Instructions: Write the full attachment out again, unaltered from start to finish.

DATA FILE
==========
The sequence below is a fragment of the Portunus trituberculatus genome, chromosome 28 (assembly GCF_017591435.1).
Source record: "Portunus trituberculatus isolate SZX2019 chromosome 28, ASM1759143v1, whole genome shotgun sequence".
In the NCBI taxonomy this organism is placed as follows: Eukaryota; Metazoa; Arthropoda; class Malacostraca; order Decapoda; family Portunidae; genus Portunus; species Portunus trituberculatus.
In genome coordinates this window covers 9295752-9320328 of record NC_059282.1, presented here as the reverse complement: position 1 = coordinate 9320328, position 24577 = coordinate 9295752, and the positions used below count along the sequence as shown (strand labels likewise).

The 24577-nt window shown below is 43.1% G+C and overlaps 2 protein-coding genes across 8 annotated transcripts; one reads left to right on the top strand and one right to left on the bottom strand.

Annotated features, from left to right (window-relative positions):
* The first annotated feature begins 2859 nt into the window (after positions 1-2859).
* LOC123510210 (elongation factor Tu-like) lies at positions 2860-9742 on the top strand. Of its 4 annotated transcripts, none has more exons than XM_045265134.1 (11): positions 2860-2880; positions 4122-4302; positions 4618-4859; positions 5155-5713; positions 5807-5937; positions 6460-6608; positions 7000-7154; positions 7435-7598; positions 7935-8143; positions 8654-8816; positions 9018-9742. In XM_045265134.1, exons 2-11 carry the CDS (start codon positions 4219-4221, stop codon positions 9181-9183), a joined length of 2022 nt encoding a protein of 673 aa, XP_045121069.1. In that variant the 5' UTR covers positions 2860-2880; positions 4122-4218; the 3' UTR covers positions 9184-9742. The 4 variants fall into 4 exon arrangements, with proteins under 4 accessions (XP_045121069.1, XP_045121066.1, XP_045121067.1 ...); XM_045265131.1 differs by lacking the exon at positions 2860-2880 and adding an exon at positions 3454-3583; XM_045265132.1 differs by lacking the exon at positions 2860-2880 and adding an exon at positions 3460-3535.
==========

The sequence below is a fragment of the Portunus trituberculatus genome, chromosome 28 (assembly GCF_017591435.1).
Source record: "Portunus trituberculatus isolate SZX2019 chromosome 28, ASM1759143v1, whole genome shotgun sequence".
In the NCBI taxonomy this organism is placed as follows: Eukaryota; Metazoa; Arthropoda; class Malacostraca; order Decapoda; family Portunidae; genus Portunus; species Portunus trituberculatus.
In genome coordinates this window covers 9295752-9320328 of record NC_059282.1, presented here as the reverse complement: position 1 = coordinate 9320328, position 24577 = coordinate 9295752, and the positions used below count along the sequence as shown (strand labels likewise).

The 24577-nt window shown below is 43.1% G+C and overlaps 2 protein-coding genes across 8 annotated transcripts; one reads left to right on the top strand and one right to left on the bottom strand.

Annotated features, from left to right (window-relative positions):
* The first annotated feature begins 2859 nt into the window (after positions 1-2859).
* LOC123510210 (elongation factor Tu-like) lies at positions 2860-9742 on the top strand. Of its 4 annotated transcripts, none has more exons than XM_045265134.1 (11): positions 2860-2880; positions 4122-4302; positions 4618-4859; positions 5155-5713; positions 5807-5937; positions 6460-6608; positions 7000-7154; positions 7435-7598; positions 7935-8143; positions 8654-8816; positions 9018-9742. In XM_045265134.1, exons 2-11 carry the CDS (start codon positions 4219-4221, stop codon positions 9181-9183), a joined length of 2022 nt encoding a protein of 673 aa, XP_045121069.1. In that variant the 5' UTR covers positions 2860-2880; positions 4122-4218; the 3' UTR covers positions 9184-9742. The 4 variants fall into 4 exon arrangements, with proteins under 4 accessions (XP_045121069.1, XP_045121066.1, XP_045121067.1 ...); XM_045265131.1 differs by lacking the exon at positions 2860-2880 and adding an exon at positions 3454-3583; XM_045265132.1 differs by lacking the exon at positions 2860-2880 and adding an exon at positions 3460-3535.